From September 29th until beginning of December, the Datai Langkawi will be on soft opening mode and as such not all facilities will be open.

We wish to assure you that all major construction works have now been completed. At this stage, only minor finishing works are being carried out in segregated areas. The noise level is equivalent to regular maintenance work with no heavy drilling with minimal disturbance to our guests.

Turtles

The Datai beach seems like a good location for sea turtles to lay their eggs on in modern times; safe and private, with little to no light pollution. But any expectation to actually come across one of the four species of sea turtles found in Malaysia around Langkawi waters may lead to disappointment.

Though some of our guests have spotted bobbing heads of Green sea turtles (Chelonia mydas) on a trip out on the catamaran slightly out of the Datai Bay, sea turtles are a rare sight anywhere on the island.

The four species of sea turtles found in Malaysian waters. Clockwise from top left: Hawksbill turtle (Eretmochelys imbricate), Olive ridley turtle (Lepidochelys olivacea), Green turtle, and Leatherback turtle (Dermochelys coriacea).

Fortunately, there is a species of turtle living in the Sungai Datai which one is more likely to observe during their visit to The Datai Langkawi. It is known as the Malayan softshell turtle (Dogania Subplana). Even though the Malayan softshell turtle is not a common sight in the bay, chances of spotting one are higher compared to sea turtles.

The adventurous Malayan softshell turtle is seen venturing into the sea.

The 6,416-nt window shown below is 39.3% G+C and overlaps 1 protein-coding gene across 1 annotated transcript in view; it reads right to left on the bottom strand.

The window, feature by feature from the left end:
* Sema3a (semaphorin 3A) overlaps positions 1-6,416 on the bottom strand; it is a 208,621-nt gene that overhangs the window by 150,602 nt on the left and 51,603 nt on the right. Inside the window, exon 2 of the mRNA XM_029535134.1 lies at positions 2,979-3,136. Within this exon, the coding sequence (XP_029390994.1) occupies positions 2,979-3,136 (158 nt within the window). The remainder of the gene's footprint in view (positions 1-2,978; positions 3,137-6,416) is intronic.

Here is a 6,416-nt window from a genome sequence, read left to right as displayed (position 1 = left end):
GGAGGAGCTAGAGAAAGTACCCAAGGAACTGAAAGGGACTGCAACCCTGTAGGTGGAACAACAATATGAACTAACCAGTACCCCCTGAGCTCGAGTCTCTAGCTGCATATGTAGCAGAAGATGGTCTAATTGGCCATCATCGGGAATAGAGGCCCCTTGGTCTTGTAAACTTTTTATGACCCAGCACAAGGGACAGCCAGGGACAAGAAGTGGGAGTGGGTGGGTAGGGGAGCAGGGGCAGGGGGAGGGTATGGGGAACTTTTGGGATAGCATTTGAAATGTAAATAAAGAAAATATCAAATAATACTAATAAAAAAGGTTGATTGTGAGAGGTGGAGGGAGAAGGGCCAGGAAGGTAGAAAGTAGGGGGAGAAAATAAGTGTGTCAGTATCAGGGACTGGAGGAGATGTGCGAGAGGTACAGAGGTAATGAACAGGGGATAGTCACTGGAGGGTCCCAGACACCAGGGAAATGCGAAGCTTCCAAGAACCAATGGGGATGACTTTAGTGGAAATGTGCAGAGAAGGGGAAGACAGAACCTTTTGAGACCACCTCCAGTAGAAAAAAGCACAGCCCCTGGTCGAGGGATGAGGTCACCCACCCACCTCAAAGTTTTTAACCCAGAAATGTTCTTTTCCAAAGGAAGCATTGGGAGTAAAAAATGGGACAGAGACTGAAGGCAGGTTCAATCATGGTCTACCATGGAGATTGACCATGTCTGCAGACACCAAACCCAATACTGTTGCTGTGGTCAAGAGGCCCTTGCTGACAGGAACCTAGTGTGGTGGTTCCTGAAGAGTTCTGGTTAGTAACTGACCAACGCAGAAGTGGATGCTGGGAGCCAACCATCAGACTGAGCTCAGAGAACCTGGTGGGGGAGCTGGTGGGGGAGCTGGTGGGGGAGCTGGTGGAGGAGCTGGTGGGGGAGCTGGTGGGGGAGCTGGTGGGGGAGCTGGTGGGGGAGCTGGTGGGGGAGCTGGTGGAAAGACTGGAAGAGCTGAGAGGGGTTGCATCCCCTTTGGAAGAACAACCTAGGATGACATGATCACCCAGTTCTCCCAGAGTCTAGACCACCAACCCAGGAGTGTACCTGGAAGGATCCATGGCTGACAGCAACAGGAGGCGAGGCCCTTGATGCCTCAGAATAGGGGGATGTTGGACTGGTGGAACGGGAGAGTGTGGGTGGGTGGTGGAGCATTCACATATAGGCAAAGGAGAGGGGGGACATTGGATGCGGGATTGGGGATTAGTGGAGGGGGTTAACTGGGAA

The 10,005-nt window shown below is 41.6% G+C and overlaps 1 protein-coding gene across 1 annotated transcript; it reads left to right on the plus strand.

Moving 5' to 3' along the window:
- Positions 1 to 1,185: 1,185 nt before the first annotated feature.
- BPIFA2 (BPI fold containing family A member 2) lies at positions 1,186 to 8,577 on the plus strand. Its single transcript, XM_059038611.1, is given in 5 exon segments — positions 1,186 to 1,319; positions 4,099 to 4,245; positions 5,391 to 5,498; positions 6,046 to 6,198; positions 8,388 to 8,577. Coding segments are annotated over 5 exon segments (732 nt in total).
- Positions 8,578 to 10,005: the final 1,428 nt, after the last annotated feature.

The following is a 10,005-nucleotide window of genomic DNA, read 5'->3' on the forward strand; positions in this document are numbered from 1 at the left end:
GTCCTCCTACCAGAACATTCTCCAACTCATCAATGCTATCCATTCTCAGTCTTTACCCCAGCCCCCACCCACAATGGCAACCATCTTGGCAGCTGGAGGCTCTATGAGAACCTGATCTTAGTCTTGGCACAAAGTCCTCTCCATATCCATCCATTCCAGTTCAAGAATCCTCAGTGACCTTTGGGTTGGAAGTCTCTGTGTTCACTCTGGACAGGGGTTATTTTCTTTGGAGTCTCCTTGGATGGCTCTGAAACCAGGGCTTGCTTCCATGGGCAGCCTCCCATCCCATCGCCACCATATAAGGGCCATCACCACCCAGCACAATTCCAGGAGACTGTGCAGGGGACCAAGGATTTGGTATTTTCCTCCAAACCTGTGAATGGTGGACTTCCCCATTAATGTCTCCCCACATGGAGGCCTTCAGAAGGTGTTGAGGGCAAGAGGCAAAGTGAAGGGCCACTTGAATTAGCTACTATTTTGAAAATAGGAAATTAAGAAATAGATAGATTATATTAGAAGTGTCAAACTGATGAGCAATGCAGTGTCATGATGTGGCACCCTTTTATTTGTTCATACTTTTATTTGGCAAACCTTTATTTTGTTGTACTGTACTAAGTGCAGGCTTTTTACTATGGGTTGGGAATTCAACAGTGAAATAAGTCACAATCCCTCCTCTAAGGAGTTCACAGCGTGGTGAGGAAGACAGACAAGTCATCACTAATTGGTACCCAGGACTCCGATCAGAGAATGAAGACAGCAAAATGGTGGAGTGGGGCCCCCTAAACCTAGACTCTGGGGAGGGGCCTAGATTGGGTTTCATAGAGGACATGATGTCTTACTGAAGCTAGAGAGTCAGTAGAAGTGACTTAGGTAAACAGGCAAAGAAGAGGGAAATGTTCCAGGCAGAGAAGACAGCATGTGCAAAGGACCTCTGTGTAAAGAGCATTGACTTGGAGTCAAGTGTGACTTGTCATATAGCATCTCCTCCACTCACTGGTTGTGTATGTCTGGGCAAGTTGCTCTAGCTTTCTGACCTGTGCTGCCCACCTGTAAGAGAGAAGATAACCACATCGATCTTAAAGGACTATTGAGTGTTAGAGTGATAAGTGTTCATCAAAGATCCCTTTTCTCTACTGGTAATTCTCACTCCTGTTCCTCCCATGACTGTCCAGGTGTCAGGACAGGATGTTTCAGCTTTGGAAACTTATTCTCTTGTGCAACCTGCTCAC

If you referred to the Malayan softshell turtle as a “terrapin”, you are not wrong. Terrapin is a term used to call freshwater or brackish water turtles with a pointy snout and this species of softshell turtle can be found along Sungai Datai in varying water salinities. (Tortoises, terrapins, and turtles are all in the same taxonomic order of Testudines.)

Pay attention to the water below the wooden bridge by The Spa. You may spot a softshell turtle that has made the leaves underneath the bridge its home. Note how well it can camouflage with the rocks in the river! Other than inhabiting different habitats, the Malayan softshell turtle does not have a bony plate as their shell like the sea turtles. Instead, its shell is more of a thick layer of skin, resulting in a soft shell and being aptly named as a softshell turtle.

Known to be a non-marine species of turtle, it was a surprise to all when a Malayan softshell turtle was seen walking on the beach, heading into the sea during a recent Beach Walk. What was it doing there is unknown.

However, one should not try to move a healthy softshell turtle. Inexperienced handlers will surely get bitten by the powerful and sharp jaws of the Malayan softshell turtle, jaws usually reserved for crunchy meals when feeding on aquatic molluscs.

Tags: nature